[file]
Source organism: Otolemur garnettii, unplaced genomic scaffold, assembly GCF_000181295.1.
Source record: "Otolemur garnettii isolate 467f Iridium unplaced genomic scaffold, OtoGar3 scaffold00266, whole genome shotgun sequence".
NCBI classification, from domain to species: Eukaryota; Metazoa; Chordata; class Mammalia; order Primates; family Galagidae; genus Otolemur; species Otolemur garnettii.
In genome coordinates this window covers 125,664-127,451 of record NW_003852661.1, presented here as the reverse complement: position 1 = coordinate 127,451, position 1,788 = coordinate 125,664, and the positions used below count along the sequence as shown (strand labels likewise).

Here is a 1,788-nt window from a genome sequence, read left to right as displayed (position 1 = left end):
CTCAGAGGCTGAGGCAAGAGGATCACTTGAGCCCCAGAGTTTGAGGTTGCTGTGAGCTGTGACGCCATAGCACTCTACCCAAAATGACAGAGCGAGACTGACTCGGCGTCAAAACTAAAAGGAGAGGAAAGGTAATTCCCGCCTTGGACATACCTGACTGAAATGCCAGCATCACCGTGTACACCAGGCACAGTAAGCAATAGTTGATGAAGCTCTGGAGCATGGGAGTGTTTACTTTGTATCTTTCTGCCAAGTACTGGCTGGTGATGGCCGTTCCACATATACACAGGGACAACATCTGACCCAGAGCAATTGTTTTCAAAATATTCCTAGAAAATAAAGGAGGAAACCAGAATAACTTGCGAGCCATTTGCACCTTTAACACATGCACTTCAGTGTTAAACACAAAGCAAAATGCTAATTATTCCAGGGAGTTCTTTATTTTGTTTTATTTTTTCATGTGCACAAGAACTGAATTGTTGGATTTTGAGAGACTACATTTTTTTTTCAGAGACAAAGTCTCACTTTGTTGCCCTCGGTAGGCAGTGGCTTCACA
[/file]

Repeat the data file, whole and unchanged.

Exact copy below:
Source organism: Otolemur garnettii, unplaced genomic scaffold, assembly GCF_000181295.1.
Source record: "Otolemur garnettii isolate 467f Iridium unplaced genomic scaffold, OtoGar3 scaffold00266, whole genome shotgun sequence".
NCBI classification, from domain to species: Eukaryota; Metazoa; Chordata; class Mammalia; order Primates; family Galagidae; genus Otolemur; species Otolemur garnettii.
In genome coordinates this window covers 125,664-127,451 of record NW_003852661.1, presented here as the reverse complement: position 1 = coordinate 127,451, position 1,788 = coordinate 125,664, and the positions used below count along the sequence as shown (strand labels likewise).

Here is a 1,788-nt window from a genome sequence, read left to right as displayed (position 1 = left end):
CTCAGAGGCTGAGGCAAGAGGATCACTTGAGCCCCAGAGTTTGAGGTTGCTGTGAGCTGTGACGCCATAGCACTCTACCCAAAATGACAGAGCGAGACTGACTCGGCGTCAAAACTAAAAGGAGAGGAAAGGTAATTCCCGCCTTGGACATACCTGACTGAAATGCCAGCATCACCGTGTACACCAGGCACAGTAAGCAATAGTTGATGAAGCTCTGGAGCATGGGAGTGTTTACTTTGTATCTTTCTGCCAAGTACTGGCTGGTGATGGCCGTTCCACATATACACAGGGACAACATCTGACCCAGAGCAATTGTTTTCAAAATATTCCTAGAAAATAAAGGAGGAAACCAGAATAACTTGCGAGCCATTTGCACCTTTAACACATGCACTTCAGTGTTAAACACAAAGCAAAATGCTAATTATTCCAGGGAGTTCTTTATTTTGTTTTATTTTTTCATGTGCACAAGAACTGAATTGTTGGATTTTGAGAGACTACATTTTTTTTTCAGAGACAAAGTCTCACTTTGTTGCCCTCGGTAGGCAGTGGCTTCACA